SAINT PAUL, Minn. (CN) — One of the last remaining challenges to the controversial Line 3 pipeline was stymied Tuesday when the Minnesota Supreme Court declined to review some of the pipeline’s permits.
Petitioners included two Native American tribes, the Mille Lacs Band of Ojibwe and the Red Lake Band of Chippewa Indians, as well as environmental organizations such as Friends of the Headwaters and Youth Climate Intervenors. The groups sought review of the Minnesota Court of Appeals’ June approval of the Minnesota Public Utilities Commission’s final go-ahead to the now nearly completed pipeline.
Contrary to the appellate court’s 2-1 decision, the groups argued in their petitions, the PUC erred in inadequately considering the impacts of Line 3 on Lake Superior and its watershed when the commission did not require a long-range energy demand forecast for crude oil and when it allegedly failed to consider the impact of greenhouse gas emissions, among other concerns.
Chief Justice Lorie Gildea’s denial of the pipeline opponents’ petitions, issued late Tuesday afternoon, was brief and went into no detail.
Enbridge spokeswoman Juli Kellner wrote in an email that the company was “pleased with today’s decision,” noting that the PUC and Court of Appeals had now reaffirmed their approval for Line 3’s certificate of need, route permit and environmental impact statement on multiple occasions. She also stressed the project’s economic benefits.
“Enbridge has already spent well over $287 million project dollars specifically with tribal nations, citizens, communities, and contractors,” Kellner wrote.
The petitioners thought differently.
“The rights of a Canadian corporation continue to prevail over the laws of nature and the human rights of Anishinaabe people,” said activist Winona LaDuke, whose organization Honor the Earth was also among the petitioners, in a statement. “That a court would rule there is no environmental impact when the rivers have been sucked dry and scientists are declaring a Code Red for the planet is deeply disturbing. A crime is being committed in front of us all. And now Enbridge is set to make a profit off the destruction of our north.”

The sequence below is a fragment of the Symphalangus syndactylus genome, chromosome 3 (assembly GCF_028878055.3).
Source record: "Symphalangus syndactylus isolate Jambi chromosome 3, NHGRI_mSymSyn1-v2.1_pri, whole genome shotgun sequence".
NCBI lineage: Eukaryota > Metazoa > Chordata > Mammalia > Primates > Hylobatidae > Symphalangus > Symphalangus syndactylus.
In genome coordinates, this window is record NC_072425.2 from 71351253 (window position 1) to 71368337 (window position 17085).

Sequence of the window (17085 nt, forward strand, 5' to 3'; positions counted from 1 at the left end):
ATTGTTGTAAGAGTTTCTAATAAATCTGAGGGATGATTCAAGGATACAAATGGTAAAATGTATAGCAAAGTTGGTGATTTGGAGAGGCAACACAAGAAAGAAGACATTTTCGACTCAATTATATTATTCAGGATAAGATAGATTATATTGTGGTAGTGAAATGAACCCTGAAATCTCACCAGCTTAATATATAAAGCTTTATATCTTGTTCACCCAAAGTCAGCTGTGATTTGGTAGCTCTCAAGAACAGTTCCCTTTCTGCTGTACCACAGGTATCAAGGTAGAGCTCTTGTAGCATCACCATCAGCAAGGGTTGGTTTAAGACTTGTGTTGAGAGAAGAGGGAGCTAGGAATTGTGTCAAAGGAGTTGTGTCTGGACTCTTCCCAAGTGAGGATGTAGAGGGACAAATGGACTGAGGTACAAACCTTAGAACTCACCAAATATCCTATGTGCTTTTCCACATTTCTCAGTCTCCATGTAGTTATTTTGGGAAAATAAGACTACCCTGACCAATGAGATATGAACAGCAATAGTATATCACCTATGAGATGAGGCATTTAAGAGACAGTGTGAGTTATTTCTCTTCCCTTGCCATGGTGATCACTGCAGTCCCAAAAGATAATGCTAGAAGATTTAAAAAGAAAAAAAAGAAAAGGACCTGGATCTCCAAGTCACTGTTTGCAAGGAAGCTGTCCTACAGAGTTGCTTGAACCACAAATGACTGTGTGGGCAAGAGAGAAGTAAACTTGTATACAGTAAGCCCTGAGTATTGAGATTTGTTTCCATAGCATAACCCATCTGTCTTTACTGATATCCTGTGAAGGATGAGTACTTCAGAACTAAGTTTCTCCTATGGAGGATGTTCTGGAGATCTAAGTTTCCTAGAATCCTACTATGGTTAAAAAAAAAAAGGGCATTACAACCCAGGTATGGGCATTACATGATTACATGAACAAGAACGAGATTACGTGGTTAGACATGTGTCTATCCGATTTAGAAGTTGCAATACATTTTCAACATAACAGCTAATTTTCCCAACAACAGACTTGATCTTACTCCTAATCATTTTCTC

The decision is not quite a nail in the coffin for anti-pipeline advocates seeking to halt Line 3’s ongoing construction across northern Minnesota, but the order represents a setback in one of just a few remaining challenges to the pipeline’s permitting. The Court of Appeals heard oral arguments in June for a challenge of the Minnesota Pollution Control Agency’s certification of the project under the Clean Water Act; no decision has yet been issued in that case.
Another set of unusual cases are currently playing out in federal and tribal courts.
The White Earth Band of Ojibwe and several of its members recently joined lead plaintiff Manoomin — the name for wild rice in the Anishinaabe language, spoken by tribes variously known as Anishinaabe, Ojibwe and Chippewa — in suing the Minnesota Department of Natural Resources in a tribal court. They alleged that the DNR’s approval of Line 3 permits threatened the rice in violation of treaty rights. The DNR responded last week by filing its own suit in federal court, seeking to enjoin the tribal-court suit from proceeding.
With pipeline construction ongoing, some activists have taken more direct approaches to opposing the project. Protests have dogged the pipeline’s construction sites since construction began in December of 2020, and police have made over 600 arrests and citations in connection with those protests. LaDuke is among those who have been arrested.
Protest tactics have ranged from chants and dances to blocking the entrance to work sites and chaining protesters to equipment.
Line 3 is over 90% complete, according to Enbridge, and the Canadian company estimates that it will be in service transporting crude oil 340 miles from Edmonton, in Alberta, Canada, to the city of Superior in Wisconsin by the fourth quarter of the fiscal year. It would replace an existing pipeline built in the 1960s which became infamous for leaks and spills, including two largest inland oil spills in American history in 1973 and 1991.
Enbridge eventually reduced the pipeline's capacity to 390,000 barrels a day in an effort to reduce spills, and proposed the replacement project in 2014. The new pipeline, the company hopes, will restore and improve upon the original’s peak capacity of 760,000 barrels per day.
Kellner said the replacement would be “safety and maintenance driven,” and thicker steel and new coatings would help “to protect Minnesota’s environment for generations to come.”
Representatives for the PUC said the commission had no comment on the decision.
Read the Top 8
Sign up for the Top 8, a roundup of the day's top stories delivered directly to your inbox Monday through Friday.